A few months ago I ordered decoupage shell trinket trays from a wholesale vendor and ended up selling a dozen very quickly in my local shop. People are drawn to them for their organic shape with the gilded edges and pretty patterns inside.
They take weeks to replace via a wholesale vendor because they’re handmade so I thought I’d simply make them myself from now on.
In my local shop whenever I sell them, I package them up in small white boxes because they make a great gift.
Three shell shapes work well for this project: oyster, clam, and scallop. The scallop shape is the flattest so I started making my own (these ones below) to get the hang of it. Next I’ll move to the more curvaceous clam and oyster shells like the ones I’ve been selling in my shop.
To recreate this project here are the supplies you’ll need: 1) shells 4-6” in size (see sources below); 2) decoupage medium like Mod Podge; 3) patterned paper napkins; 4) gilding paint, I used this one in the brass shade; 5) medium and thin tip paintbrushes; 6) craft scissors.
I had some leftover patterned paper napkins from this vase project, so I ordered two more packages of napkins for this round.
napkins I used:
More suggested napkin patterns that would look lovely inside shells:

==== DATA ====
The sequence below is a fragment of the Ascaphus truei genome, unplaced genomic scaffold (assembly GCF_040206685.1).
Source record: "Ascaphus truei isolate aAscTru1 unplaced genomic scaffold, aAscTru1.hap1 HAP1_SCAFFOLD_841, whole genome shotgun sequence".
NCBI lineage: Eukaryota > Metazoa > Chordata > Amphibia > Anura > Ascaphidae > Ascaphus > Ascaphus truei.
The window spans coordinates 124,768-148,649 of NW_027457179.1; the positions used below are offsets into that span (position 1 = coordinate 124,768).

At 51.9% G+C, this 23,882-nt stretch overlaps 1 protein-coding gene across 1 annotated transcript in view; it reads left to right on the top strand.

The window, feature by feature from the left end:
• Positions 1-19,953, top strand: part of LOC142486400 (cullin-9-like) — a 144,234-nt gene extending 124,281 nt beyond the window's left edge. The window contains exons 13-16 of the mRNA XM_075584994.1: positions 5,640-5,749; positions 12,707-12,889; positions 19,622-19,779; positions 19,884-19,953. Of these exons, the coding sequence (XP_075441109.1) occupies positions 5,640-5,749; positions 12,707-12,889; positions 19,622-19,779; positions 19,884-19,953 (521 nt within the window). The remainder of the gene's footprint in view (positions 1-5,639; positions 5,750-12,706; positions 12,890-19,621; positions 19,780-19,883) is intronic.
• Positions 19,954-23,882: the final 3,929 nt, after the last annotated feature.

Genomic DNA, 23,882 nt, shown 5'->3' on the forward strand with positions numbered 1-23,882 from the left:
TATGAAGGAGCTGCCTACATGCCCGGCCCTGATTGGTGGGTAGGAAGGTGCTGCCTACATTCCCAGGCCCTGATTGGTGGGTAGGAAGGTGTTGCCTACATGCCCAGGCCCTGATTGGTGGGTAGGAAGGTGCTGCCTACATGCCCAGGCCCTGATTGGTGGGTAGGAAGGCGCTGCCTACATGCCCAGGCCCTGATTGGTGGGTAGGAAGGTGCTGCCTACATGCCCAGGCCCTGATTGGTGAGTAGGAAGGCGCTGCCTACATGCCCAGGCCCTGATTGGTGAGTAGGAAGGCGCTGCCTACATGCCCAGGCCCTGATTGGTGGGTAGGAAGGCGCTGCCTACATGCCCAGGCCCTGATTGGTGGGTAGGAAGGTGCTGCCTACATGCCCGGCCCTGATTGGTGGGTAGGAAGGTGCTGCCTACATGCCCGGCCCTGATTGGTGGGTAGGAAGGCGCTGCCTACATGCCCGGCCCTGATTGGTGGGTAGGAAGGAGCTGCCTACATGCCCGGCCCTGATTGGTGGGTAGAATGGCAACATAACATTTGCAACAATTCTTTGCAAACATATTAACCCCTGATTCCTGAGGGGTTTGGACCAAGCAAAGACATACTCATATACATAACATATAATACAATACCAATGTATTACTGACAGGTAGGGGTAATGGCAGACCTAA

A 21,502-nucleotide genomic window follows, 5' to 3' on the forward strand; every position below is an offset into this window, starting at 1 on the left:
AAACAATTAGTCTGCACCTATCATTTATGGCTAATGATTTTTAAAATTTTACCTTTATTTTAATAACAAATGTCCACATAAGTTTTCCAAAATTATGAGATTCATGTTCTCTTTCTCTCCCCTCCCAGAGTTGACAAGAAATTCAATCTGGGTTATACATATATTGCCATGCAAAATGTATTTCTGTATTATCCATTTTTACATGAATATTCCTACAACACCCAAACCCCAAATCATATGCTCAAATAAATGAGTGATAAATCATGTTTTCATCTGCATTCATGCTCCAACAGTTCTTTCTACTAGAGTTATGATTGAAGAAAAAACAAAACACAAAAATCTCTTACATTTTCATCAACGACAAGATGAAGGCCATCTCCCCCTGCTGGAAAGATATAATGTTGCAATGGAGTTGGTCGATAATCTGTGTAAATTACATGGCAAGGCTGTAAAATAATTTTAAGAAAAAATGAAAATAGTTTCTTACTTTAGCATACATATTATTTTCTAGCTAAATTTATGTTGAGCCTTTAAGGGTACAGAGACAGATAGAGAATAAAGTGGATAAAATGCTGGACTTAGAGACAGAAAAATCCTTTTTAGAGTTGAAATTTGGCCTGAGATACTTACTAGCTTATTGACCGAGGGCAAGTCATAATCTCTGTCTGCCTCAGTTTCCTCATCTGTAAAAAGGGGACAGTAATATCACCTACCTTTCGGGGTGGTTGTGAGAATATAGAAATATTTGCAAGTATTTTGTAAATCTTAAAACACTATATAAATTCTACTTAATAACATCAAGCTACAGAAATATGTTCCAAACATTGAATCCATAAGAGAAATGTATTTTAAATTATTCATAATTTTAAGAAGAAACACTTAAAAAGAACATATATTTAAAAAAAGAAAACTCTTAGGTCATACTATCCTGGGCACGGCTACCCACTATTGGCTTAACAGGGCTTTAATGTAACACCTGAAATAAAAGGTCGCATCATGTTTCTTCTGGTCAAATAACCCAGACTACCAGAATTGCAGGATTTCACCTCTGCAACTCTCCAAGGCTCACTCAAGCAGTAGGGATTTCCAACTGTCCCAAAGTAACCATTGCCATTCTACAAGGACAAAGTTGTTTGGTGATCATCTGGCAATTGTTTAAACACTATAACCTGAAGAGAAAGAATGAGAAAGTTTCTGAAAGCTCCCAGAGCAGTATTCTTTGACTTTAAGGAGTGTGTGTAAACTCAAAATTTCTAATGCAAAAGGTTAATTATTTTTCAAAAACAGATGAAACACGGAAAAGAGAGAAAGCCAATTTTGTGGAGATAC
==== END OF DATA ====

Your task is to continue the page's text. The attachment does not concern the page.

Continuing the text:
Here are the three shell shapes for reference for if you want to make some of your own and need to order supplies:
I used the shells on the left for this project, but the larger lion’s paw would work well too.
The steps are simple, first round up your supplies then get started!
Step One: Clean shells and allow them to fully dry. Paint a layer of decoupage medium like Mod Podge on the inside to fully coat the shell with a medium size craft paintbrush. Carefully separate a paper napkin (they are either 2 or 3 ply) and using only the patterned piece, layer it gently on top of the decoupage medium.
Step Two: Pressing down in the center lightly with your fingers, slowly pat the napkin around the edges of the shell moving from the center to the outside edges. Take your time so that you’re careful not to tear the paper napkin.
Step Three: Once the inside of the shell is fully covered, use scissors to trim the outside edges of the shell to remove any excess napkin. Trim as close to the shell’s edge as possible.
Step Four: Add a thin layer of decoupage medium to the top of the shell on top of the patterned napkin with a medium size craft paintbrush. Allow the layer to dry for two hours, then add second thin layer of decoupage medium and allow to dry an additional two hours.
Step Five: With a thin tip paintbrush, paint the edges of the shells with a gold or silver edge. Be careful to not paint the edge too thick or the gilding will drip into the shell. Apply two THIN coats, being careful to allow the gilding paint to dry a little as you make your way around the shell, this avoids drips. Allow the gilding to dry and the shells are done!
I’ll upload a Reel on Instagram to show the steps start to finish.
Keep in mind Mod Podge is not classified as food safe so I wouldn’t ever serve any food that is liquid, cold, or warm in these shells, but a little bit of loose sea salt does make a cute presentation.
They are perfect for holding earrings and rings too.
Let me know if you recreate your own versions, I’d love to see what patterns you choose.